The flagship report of the Pathfinders Grand Challenge on Inequality and Exclusion is about the solutions that will deliver equality and inclusion. It is the culmination of several years of research and mobilization undertaken by a unique partnership of ten countries, the United Nations, the World Bank, the OECD, Oxfam, and CIVICUS, along with numerous partners and international experts. The report constructs a bridge between the rhetoric of “build back better” and action: a bridge between promise and progress.
On Friday, September 10, Secretary-General António Guterres presented Our Common Agenda, his response to the request made by UN member states for recommendations in the 75th anniversary declaration adopted in 2020. The secretary-general does not mince his words about the problems the world is facing, from the pandemic that is upending our world, conflicts that continue to rage and worsen, and the disastrous effects of a changing climate—famine, floods, fires, and extreme heat—that threaten our very existence.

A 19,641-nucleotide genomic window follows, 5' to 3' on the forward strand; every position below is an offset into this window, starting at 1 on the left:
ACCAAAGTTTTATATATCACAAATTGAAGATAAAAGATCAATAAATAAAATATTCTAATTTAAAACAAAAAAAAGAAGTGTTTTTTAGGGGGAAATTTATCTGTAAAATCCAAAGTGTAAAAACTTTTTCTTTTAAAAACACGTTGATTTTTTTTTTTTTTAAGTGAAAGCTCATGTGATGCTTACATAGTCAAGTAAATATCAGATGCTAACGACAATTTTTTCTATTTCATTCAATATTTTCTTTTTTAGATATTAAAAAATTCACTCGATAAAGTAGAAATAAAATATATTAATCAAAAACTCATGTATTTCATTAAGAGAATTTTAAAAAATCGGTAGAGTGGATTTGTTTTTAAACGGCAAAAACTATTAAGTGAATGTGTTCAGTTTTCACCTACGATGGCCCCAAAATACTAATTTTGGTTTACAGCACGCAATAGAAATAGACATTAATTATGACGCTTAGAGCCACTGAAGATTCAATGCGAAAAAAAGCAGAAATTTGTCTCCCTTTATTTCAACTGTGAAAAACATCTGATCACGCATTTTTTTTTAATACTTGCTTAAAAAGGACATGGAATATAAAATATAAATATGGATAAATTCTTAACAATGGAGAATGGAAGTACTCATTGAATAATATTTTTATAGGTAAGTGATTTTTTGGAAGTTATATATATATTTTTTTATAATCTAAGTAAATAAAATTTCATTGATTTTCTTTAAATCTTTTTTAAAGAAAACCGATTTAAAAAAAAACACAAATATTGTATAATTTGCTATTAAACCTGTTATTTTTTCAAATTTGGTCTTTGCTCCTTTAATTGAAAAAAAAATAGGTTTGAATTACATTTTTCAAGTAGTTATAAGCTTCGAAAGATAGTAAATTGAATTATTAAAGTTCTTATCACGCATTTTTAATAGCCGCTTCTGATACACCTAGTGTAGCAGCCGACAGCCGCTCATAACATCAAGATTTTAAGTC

Perhaps the most discordant note in President Biden's speech last Tuesday was the contrast between the deep empathy for US service members and their families, and the apparent lack of empathy for those left at immediate risk in Afghanistan, let alone the country’s larger population. It was jarring to see him tack back and forth between soft empathy and a harsh and palpable anger. Reading the transcript alone does not do it justice.
States and societies are in crisis around the world, as questions arise around the nature and quality of existing social contracts. COVID-19 has laid bare profound vulnerabilities within and across societies. The global pandemic is revealing deep failures in policy visions, institutional fragility, and incapacities of states to harness societal compliance where trust and a sense of national belonging is weak. At the same time, our interdependencies have never been so clear, as all countries, developed and underdeveloped alike, confront similar challenges. Crisis, however, offers opportunity to do things better, to build forward better – strengthening social contracts at all levels. How then, can social contracts, and compacting in times of crisis, offer pathways to address inequality and exclusion?